Nepal's first electric crematorium came into operation in Kathmandu on Sunday, promising a positive environmental impact and lower costs for the majority of the Hindu and Buddhist populations who cremate their dead.
"The launching of the crematorium comes at the right time, as we have been using lots of firewood to cremate our dead, which takes a toll on the forest as well as adds to the pollution in the city," Govinda Tondon, member secretary of the Pashupati Area Development Fund, told dpa.
The electric crematorium will save Nepali families money, Tondon said, with the new modern funeral for Nepalis expected to cost three thousand rupees (30 dollars) per body. A traditional cremation with firewood costs families around 8,000 rupees in comparison.
The cremation process will also be shorter, taking 45 minutes instead of the four hours sometimes needed for burning by firewood, according to Tondon.
Three bodies were to be incinerated on the first day of operation.
The crematorium is located on the banks of Bagmati River in Kathmandu's Pashupatinath temple area, where people have been cremating the dead using firewood for decades.
The temple is listed among the UNESCO World Heritage sites, which had raised concerns about its upkeep with the rising levels of pollution.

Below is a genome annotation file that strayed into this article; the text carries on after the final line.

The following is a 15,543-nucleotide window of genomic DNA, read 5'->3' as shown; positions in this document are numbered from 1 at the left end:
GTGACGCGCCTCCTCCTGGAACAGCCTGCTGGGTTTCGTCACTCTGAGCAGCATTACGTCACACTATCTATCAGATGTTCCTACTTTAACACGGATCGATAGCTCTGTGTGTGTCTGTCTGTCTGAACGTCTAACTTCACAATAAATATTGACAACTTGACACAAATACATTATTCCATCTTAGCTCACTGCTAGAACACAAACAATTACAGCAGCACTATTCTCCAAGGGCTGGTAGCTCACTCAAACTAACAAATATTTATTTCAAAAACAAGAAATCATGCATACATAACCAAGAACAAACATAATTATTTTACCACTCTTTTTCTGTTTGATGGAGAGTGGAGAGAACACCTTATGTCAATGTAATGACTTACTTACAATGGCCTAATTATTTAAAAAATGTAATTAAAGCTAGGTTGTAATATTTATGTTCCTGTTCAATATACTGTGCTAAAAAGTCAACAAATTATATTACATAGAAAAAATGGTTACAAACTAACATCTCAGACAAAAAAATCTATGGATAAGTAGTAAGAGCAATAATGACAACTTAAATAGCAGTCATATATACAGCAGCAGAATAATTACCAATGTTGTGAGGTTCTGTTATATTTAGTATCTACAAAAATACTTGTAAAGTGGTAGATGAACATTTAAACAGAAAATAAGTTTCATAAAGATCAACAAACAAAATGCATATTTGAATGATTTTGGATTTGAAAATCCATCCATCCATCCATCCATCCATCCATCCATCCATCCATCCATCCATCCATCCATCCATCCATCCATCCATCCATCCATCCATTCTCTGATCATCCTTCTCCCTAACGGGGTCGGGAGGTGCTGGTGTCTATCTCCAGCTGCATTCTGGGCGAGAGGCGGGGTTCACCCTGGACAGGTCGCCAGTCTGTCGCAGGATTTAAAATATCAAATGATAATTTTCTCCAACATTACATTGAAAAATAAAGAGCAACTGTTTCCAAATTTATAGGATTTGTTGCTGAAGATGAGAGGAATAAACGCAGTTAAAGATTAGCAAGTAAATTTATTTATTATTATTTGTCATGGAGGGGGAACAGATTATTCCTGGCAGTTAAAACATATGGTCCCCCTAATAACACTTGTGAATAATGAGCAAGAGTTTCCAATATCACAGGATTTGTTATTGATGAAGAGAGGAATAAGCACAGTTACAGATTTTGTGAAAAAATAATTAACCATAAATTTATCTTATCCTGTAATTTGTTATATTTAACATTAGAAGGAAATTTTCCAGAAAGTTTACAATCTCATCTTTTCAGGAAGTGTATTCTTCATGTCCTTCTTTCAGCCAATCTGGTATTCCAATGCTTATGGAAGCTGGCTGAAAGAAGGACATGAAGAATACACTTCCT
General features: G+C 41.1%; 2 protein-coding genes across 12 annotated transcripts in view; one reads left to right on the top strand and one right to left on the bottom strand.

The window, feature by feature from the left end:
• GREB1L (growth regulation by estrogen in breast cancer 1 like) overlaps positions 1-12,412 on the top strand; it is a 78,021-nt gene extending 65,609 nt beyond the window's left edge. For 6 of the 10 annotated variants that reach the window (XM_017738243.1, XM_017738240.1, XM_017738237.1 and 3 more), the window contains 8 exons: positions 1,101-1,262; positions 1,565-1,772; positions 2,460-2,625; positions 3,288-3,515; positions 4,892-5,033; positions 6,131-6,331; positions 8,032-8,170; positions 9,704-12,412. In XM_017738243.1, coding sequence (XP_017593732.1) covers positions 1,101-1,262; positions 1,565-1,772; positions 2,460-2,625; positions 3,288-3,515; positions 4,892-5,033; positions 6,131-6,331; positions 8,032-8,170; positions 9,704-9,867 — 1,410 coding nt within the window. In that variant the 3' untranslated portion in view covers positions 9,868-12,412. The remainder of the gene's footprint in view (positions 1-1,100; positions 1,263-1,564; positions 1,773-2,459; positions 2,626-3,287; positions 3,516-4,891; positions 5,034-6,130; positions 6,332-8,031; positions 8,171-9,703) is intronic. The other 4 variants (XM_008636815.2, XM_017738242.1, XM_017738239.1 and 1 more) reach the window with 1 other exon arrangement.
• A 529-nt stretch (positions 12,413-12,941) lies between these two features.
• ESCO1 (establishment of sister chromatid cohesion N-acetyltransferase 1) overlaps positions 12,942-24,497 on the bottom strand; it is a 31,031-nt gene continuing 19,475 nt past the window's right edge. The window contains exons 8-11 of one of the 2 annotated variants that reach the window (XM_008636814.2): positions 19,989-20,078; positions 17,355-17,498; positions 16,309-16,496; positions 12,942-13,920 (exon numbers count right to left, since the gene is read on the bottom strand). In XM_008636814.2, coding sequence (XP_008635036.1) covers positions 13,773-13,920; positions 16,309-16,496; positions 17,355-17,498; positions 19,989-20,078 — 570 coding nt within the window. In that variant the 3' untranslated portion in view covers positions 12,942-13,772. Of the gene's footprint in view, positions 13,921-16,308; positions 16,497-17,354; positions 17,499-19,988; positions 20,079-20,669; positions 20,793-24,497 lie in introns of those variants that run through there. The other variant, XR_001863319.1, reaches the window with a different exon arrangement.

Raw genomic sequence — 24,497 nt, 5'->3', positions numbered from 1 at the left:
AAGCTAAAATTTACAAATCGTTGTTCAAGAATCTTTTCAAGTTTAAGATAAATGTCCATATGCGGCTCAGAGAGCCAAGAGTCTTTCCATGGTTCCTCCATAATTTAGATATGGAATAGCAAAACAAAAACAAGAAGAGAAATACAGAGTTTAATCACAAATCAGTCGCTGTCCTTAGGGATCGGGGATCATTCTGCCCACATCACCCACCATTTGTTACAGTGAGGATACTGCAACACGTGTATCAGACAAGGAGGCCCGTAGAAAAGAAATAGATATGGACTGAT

The crematorium is not meant to replace the traditional form of funeral.
"There will be many religious people who would rather be cremated by firewood than inside an incinerator," said Govinda Chalise, a resident of the Pashupati area and a Hindu priest by profession.
"In the scriptures, it says that being cremated is a ritual that helps one attain an afterlife in Heaven. It will take time for people to be weaned from this belief, even though this seems like an easier way."
The crematorium is backed by generators to make up for power outage hours. Nepal suffers from at least 14 hours of daily power cuts and faces a severe fuel crunch owing to anti-constitution protests in the south, which has led to a blockade of the border with India.